A common construction site accident is injury due to electrical shock. In a majority of cases, electrical shock injury occurs when a crane or some other piece of construction machinery or construction equipment comes into contact with a power line or hot electrical wire. Electrical shock or electrocution injuries also occur when:
When electricity or an electrical charge comes into contact with a construction worker’s body, current can flow into or through the body and from there, can flow into other workers, equipment, or into the ground. When electrical current flows through the body, it can cause severe burns. It can also interrupt the body’s natural electrical signals, leading to heart attack (cardiac arrest) and death. High-voltage electrocution is often associated with brain injury, loss of consciousness, spinal cord injury, respiratory failure, amputation, and muscle damage, including loss of sensation, loss of coordination and/or complete loss of use of a hand, arm or leg.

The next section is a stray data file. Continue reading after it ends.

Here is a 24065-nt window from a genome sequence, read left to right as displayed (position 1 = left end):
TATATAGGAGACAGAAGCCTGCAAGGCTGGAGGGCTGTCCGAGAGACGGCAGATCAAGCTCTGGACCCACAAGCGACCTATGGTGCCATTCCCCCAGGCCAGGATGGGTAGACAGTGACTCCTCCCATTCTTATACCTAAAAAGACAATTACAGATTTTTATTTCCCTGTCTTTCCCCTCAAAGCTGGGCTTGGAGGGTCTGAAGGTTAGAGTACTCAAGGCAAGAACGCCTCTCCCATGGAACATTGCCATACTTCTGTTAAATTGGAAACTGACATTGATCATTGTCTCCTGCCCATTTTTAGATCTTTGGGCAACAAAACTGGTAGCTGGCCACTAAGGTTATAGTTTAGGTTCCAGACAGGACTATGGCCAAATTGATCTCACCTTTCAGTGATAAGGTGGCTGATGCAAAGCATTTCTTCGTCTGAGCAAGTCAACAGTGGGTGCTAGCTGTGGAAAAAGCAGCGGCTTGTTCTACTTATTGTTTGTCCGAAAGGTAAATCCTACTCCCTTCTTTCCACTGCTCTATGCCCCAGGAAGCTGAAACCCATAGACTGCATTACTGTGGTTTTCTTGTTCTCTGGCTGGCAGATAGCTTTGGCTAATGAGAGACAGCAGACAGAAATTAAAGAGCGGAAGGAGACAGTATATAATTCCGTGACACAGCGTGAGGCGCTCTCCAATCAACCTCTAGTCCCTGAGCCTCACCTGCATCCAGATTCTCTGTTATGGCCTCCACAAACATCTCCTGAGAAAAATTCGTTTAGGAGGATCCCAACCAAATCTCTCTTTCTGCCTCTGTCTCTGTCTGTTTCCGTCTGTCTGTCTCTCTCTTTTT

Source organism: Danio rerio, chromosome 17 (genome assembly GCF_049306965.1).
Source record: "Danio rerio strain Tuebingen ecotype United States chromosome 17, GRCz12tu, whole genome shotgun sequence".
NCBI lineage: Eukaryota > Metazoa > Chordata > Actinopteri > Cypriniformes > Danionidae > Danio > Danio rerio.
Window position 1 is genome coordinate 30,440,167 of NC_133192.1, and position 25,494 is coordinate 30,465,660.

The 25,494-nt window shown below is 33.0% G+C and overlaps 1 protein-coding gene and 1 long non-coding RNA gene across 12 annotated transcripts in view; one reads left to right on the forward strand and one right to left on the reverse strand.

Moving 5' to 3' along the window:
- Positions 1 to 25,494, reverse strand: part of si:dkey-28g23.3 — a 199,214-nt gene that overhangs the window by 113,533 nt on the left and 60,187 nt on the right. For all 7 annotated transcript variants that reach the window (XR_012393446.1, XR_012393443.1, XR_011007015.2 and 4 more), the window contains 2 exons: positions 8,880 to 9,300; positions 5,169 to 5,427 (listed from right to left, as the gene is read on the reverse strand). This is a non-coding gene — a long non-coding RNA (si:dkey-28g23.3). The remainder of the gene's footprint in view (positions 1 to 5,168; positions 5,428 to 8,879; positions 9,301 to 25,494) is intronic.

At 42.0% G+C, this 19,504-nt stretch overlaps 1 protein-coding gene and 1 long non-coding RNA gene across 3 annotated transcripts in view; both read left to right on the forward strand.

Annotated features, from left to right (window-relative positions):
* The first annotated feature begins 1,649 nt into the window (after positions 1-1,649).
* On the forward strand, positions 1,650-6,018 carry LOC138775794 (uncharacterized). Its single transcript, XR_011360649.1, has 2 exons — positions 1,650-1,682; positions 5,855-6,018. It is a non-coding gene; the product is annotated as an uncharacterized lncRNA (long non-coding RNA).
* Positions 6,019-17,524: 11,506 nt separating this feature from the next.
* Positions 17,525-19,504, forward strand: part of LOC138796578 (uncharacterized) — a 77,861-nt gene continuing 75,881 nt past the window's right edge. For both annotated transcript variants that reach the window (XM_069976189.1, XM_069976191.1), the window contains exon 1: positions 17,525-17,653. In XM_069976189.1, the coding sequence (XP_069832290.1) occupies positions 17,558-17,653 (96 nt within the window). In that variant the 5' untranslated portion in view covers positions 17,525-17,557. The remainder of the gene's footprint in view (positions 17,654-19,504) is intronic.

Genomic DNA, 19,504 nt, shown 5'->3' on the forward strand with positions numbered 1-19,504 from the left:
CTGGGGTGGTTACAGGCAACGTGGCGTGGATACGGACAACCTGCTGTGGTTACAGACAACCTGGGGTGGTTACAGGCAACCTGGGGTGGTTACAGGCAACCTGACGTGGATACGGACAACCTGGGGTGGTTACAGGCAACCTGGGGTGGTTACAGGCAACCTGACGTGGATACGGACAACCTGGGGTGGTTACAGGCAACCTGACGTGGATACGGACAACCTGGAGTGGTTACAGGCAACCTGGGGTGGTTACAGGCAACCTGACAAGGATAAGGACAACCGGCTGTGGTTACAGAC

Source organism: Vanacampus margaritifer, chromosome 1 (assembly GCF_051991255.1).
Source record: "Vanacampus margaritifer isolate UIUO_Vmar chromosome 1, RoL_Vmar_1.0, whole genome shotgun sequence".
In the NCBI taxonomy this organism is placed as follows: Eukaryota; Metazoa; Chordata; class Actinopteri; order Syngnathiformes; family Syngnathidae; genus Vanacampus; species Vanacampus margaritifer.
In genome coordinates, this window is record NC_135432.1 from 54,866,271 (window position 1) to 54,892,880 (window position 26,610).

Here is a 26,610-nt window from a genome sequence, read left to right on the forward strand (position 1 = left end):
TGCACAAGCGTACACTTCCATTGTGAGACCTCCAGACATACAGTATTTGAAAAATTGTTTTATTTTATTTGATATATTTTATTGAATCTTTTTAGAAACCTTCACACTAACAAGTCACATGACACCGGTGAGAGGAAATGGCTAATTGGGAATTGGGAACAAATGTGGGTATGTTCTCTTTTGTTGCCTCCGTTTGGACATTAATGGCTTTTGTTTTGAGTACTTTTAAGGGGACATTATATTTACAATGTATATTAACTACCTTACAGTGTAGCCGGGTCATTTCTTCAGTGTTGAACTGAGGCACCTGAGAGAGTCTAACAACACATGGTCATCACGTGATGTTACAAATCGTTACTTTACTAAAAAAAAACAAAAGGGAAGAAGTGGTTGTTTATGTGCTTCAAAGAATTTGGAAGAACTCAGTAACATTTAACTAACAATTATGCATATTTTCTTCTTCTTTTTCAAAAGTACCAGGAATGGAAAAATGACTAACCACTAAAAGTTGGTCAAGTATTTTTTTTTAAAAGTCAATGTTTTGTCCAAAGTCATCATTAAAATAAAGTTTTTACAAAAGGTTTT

The severity of electrical shock or electrocution injuries usually depends on three things: (1) the path the current travels in and through the body, (2) the amount of voltage (high-voltage versus low-voltage), and (3) the type of current (alternating current or AC versus direct current or DC).
New York State has special laws, known as “Labor Laws” that protect construction workers from injury or, if injured, that permit construction workers to recover from some or all of the people or companies that caused or contributed to their injury. The specific provisions of the New York State Labor Law are: